Lost your Creative Mojo?
posted on 25th Jul 2018 by Veronica Dooley
A blank canvas or a blank page can be very intimidating. At this very moment, I have four large blank canvases just sitting in my studio waiting for me. I have been painting regularly for the last year or so and have been brimming with inspiration and motivation. I couldn’t wait to get started on my new paintings… except it just hasn’t happened this time. They are still there in my studio, hanging impatiently on the walls – I just don’t know how to start!
Now it may well just be the lure of the long sunny days convincing me that instead of being holed up in a dark and damp studio I should really be drinking gin in the garden… but it got me thinking – what should you do when you lose your creative mojo? All creative people will suffer from a lack of inspiration at times. Writer’s block, artistic rut, creative drought or just plain banging your head against a brick wall! And although there is no magic formula to get the creative juices flowing again, let’s have a look at some ideas that can help you get back into your creative groove.
This is the quickest and easiest trick to get your creative juices flowing again. Grab some colleagues or friends, talk through your project and bounce some ideas around with a brainstorming session. Someone who isn’t directly involved can often see things from a different perspective and offer suggestions that you may not have considered yet. Be grateful of your office buddies who can offer you supportive and encouraging feedback on your ideas. Fresh eyes on a project and talking it out loud can usually spark something new and get you motivated again.
Become a magpie
Develop a magpie attitude to life – check out what’s going on around you and take in the bits that you find interesting. Grab a coffee and go people watching, watch a film or visit a museum. Be open to your surroundings and observe the world with a critical eye. Carry a camera or a sketchbook with you all the times because inspiration can come at any time and from the least likely source. And let yourself be inspired by other creative practices. If you’re a graphic designer check out an art gallery or some local architecture.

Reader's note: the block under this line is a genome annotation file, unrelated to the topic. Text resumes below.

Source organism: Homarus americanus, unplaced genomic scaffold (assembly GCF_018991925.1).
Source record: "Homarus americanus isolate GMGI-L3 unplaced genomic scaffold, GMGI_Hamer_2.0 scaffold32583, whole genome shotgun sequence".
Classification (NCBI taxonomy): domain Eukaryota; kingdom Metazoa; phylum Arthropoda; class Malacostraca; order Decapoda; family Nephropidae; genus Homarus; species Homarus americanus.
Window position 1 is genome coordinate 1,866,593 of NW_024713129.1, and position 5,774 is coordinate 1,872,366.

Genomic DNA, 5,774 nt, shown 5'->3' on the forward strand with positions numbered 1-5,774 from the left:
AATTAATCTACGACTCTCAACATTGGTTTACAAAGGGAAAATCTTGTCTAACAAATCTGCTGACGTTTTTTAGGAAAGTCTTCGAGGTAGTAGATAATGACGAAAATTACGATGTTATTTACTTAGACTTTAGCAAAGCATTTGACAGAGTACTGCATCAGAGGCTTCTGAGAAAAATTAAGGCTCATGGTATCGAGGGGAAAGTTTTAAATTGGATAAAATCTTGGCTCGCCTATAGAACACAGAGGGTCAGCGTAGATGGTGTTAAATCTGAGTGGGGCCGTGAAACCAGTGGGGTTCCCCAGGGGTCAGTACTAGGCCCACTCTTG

Take a break
If you’ve been staring at your blank screen or your canvas then try a little proactive procrastination. Do some admin work, clean your workspace, shred some of that stuff that’s been lying on your desk for months. Part of your brain will still be whirring about without you pushing it too hard. Sometimes a creative block is a sign that you are not quite in the right frame of mind for your creative work, so use this non-brain time as a quality distraction. Daydream, let your mind wander and be open until a fresh idea pops into your brain and you rush back to your desk to get cracking again.
Look back and carry on
Go through some old work and past projects and remember what it was that excited you. Seeing what worked and what didn’t can help you find a solution to your current block. For me I know I have hit a block when I am not creating anything at all, so I often jump back into my sketchbooks where I can try out something new or revisit some old work. Flipping through old sketchbooks is an amazing way to break through the creative block. Sometimes this is all I need to get back into the flow of things again.
Ok so I know this one won’t win the popular vote but it really does work! Research shows that exercise elevates cognitive creativity and productivity. Exercise helps get more oxygen to the brain which will alter your mood and get your thinking muscles pumping again. The philosopher and author Henry Thoreau claimed that his thoughts began to flow ‘the moment my legs began to move.’ Even a 10-minute walk at lunchtime will get you out of the office and unclutter your mind. So get outside, fill your lungs with fresh air and release those wonderful endorphins. Take that creative block!
VERONICA DOOLEY, CLIENT SERVICES MANAGER
When projects have so many moving parts you need someone who knows just how to keep track of it all. With a degree in Fine Arts from NCAD, Veronica brings an undeniable flair for the creative to her role as Client Services Manager. From the moment a job comes into the studio, right through to the final stages, Veronica’s on hand to make sure everything goes according to plan and gets done on time. She’s clients’ first point of contact to ensure their needs are met.